MPRE Master of Planning with Real Estate

Year of entry: 2022

Course unit details:
Introduction to Planning and Development

Unit code PLAN10041
Credit rating 20
Unit level Level 1
Teaching period(s) Semester 1
Offered by Planning and Environmental Management
Available as a free choice unit? Yes

Overview

For the first time in human history, most people now live in cities.  It has been predicted that cities will continue to expand in the future and that the population living within cities will continue to grow.  How we understand the process of urbanisation – from its historical roots to its contemporary impacts and beyond to its future form – is one of the most pressing challenges facing policymakers in the UK and beyond.  What theories and concepts can we use to understand the processes that are taking place within our cities? How has the evolution of planning and development led to the way cities are today? What roles do cities have in contemporary society and how are cities and their societies evolving in different places? As a society – or group of societies – how should we respond to the opportunities and challenges that cities provide us and how can we manage these opportunities and challenges more effectively?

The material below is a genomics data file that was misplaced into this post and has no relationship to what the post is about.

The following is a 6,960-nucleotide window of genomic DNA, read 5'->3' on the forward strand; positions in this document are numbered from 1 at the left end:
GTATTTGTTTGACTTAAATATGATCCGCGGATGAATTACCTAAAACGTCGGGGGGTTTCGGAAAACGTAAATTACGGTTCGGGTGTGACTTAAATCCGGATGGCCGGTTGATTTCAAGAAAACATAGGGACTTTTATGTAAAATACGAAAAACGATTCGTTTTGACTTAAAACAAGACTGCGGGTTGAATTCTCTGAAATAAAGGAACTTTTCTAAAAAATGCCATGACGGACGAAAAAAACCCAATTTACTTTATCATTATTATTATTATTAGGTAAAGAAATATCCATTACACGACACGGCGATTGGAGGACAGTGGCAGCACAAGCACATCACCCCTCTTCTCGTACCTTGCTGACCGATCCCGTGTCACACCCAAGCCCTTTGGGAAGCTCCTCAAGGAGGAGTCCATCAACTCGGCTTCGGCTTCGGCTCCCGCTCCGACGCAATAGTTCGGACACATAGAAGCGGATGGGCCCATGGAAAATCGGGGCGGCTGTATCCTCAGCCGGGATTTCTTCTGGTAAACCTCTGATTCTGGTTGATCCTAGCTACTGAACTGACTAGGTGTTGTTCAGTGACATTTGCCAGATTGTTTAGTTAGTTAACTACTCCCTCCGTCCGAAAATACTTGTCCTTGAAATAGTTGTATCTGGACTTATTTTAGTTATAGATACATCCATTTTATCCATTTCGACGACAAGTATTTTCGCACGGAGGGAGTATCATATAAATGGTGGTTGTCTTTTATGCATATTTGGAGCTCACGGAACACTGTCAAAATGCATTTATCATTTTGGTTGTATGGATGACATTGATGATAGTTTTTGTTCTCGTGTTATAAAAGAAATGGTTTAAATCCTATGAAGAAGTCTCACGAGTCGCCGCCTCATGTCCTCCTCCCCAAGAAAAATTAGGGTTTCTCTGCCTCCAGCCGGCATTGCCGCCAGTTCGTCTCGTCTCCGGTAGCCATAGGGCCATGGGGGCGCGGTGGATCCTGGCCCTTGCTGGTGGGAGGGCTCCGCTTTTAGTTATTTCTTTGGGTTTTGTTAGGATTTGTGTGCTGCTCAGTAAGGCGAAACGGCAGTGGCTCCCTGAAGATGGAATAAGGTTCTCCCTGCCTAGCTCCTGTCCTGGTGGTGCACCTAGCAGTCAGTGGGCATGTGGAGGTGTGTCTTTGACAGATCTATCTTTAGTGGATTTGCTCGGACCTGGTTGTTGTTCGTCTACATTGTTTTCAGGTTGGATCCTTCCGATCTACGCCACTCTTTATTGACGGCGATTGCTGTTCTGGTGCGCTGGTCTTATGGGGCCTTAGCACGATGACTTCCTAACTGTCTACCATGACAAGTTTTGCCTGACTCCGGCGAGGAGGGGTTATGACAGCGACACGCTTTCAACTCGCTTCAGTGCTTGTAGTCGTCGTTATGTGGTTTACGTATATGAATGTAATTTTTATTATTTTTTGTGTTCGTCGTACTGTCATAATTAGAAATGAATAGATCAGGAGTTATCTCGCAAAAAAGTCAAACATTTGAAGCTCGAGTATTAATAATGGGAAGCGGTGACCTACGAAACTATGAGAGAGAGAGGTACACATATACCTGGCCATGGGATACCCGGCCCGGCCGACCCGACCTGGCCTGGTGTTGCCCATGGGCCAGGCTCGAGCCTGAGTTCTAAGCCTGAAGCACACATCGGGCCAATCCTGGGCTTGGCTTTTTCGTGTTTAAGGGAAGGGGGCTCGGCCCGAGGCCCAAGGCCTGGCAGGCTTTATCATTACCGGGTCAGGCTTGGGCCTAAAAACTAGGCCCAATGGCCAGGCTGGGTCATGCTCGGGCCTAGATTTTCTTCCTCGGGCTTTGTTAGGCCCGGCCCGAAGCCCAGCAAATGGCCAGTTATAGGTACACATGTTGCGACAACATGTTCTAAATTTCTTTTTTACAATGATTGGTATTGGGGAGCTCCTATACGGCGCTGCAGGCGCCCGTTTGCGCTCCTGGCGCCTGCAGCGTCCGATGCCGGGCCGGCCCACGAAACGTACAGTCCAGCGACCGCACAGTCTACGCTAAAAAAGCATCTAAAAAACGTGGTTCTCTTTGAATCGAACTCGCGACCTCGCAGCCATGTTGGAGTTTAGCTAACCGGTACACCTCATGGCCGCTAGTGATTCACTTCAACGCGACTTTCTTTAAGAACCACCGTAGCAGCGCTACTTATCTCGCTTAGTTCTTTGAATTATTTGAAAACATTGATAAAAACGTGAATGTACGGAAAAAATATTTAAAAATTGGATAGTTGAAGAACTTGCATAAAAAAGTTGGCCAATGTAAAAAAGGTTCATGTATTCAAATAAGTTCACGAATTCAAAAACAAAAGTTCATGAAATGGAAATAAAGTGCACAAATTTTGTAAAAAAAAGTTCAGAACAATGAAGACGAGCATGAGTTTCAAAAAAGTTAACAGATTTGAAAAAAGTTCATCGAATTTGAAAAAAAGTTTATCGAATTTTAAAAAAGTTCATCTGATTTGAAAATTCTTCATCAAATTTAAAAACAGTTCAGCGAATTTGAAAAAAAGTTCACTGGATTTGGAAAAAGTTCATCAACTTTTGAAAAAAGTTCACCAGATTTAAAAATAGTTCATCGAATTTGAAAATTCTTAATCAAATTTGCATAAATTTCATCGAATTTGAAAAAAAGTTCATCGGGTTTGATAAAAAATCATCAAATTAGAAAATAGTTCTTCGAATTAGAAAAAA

It is now clear that humans have been modifying their environment, and attempting to organise their settlements, from well before the start of recorded history. In medieval times, there is evidence of the planning of towns for strategic and economic reasons, and also for large scale interventions in the more rural landscapes, some on benign principles, but others causing longer term environmental problems.  Later, the development of classic pieces of townscape in places such as Newcastle, Edinburgh New Town, and London’s Regent Street was complemented by the rise of spas and resorts. The rapid growth of towns and cities following the Industrial Revolution was a key spur to the development of a formal planning system, initially via concerns over health and housing issues, whilst the associated pollution necessitated the development of environmental management initiatives.

An important strand in this story is the search for ideal communities: places that would serve as an inspiration to others and demonstrate the best initiatives in urban design and in creating places that were good to live in. From New Lanark and Port Sunlight, through the Garden Cities and post WW2 New Towns, the latest representatives are the Eco Towns and other sustainable communities, which still remain controversial. The course traces this history, and evaluates past successes and failures in our attempts to intervene to produce better settlements and environments. Hopefully, an improved understanding of these issues will make our continuing attempts to meet new challenges more effective and sustainable.